All of the meat and none of the fat.
Keep it simple stupid is a principle that more indie developers should probably be striving towards. Often I find myself enjoying a particular battle system or story narrative of a smaller budget game only to be turned off when it’s clear that aspirations have eclipsed scope. Trying to recreate a big budget experience with a small team rarely works out and more often than not, it shows in the final product. This principle is why Slay the Spire excels so well at what it does. Instead of trying to introduce an assortment of mediocre ideas, it instead focuses solely on perfecting one individual mechanic. The narrow focus on the collectible card combat mechanics results in a uniquely deep and detailed experience that provides both a satisfying and addictive gameplay loop.
Slay the Spire wastes no time getting straight to the combat because there’s no actual story, ever. The only goal: defeating anything in your path on the way to the top of the Spire. No explanation as to why we need to get to the top. No narrative along the way providing backstory or context. And really it’s not needed, the card-based combat system is more than enough to keep me coming back for more punishment. The path to the top is never the same, each playthrough features new pathways through the Spire making each run feel different from the last.
The heart of Slay the Spire is the easy-to-learn, but complex-to-master collectible card-based battle system. The rules for such are fairly simple and feel familiar if you’ve played one of the many card-based offerings on the eShop. It allows for new and experienced players to get right into the action, but as you peel back the layers many advanced strategies become visible. New cards are collected after each win and with some foresight, can be strategically linked to existing cards in your deck. On top of dynamic deck building, relics also provide a strategic advantage by applying buffs to your character.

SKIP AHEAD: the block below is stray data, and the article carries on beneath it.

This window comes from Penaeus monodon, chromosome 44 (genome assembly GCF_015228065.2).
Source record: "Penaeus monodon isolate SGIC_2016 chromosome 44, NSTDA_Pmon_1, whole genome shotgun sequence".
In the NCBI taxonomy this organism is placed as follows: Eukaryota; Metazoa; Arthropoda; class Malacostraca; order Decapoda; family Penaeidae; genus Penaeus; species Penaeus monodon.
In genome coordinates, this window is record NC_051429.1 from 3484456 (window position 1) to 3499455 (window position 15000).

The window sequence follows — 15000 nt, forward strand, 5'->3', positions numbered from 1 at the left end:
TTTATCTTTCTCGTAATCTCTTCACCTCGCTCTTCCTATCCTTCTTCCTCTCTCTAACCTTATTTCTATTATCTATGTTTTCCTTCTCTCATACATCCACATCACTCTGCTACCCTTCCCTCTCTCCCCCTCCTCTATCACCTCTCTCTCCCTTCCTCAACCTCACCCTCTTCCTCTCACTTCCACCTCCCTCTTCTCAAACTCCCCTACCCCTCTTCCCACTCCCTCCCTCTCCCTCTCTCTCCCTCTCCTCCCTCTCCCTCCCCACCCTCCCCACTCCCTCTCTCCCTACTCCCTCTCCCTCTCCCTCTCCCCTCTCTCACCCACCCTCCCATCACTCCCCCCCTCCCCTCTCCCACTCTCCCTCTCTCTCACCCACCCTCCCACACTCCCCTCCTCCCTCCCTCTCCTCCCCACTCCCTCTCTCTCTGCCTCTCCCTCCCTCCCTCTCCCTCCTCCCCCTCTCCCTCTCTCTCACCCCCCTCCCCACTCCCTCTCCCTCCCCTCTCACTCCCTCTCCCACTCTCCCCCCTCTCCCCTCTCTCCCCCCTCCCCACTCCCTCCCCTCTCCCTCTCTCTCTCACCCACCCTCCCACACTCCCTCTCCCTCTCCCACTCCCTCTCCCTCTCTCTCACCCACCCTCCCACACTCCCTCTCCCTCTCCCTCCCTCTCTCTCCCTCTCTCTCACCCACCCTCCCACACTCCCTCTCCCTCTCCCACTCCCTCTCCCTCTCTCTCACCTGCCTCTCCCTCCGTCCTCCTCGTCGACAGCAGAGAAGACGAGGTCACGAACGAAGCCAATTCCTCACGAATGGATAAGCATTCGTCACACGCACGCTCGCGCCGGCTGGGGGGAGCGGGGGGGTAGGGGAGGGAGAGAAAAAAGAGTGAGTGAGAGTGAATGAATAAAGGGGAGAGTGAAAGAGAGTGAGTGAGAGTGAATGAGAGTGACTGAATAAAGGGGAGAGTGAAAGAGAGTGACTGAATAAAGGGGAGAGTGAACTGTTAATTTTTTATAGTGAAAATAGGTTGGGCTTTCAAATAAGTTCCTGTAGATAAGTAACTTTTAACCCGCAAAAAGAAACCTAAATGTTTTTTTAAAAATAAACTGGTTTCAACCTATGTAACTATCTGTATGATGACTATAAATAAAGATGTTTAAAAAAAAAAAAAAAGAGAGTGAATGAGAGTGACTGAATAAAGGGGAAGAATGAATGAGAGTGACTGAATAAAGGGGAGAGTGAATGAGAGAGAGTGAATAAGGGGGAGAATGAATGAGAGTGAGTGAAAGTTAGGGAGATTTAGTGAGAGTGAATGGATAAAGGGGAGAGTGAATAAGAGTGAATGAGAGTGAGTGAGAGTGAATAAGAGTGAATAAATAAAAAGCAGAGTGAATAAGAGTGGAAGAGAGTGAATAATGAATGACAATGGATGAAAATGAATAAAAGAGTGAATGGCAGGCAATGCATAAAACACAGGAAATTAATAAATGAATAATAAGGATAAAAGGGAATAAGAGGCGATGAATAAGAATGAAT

To add variety to the roguelike experience, three styles of decks can be unlocked: Ironclad the soldier, Silent the huntress, and Defect the robot. Each has a different focus and strategies that can be employed. Relics and additional cards are randomly assigned, which forces you to adapt and evolve on-the-go. That helps prevent replays from feeling stale. The only real repetition came in the form of seeing some of the same enemies from previous runs, or the background music that became so monotonous I turned it off.
With the growing library of roguelikes and card-based strategy games accumulating in the eShop, new entrants continuously need to find new ways to stand out from the crowd. Slay the Spire succeeds in this regard by foregoing a traditional story or narrative and allowing the player to become completely immersed in strategic thinking. It may not be the prettiest or flashiest roguelike out there, but it certainly has my attention.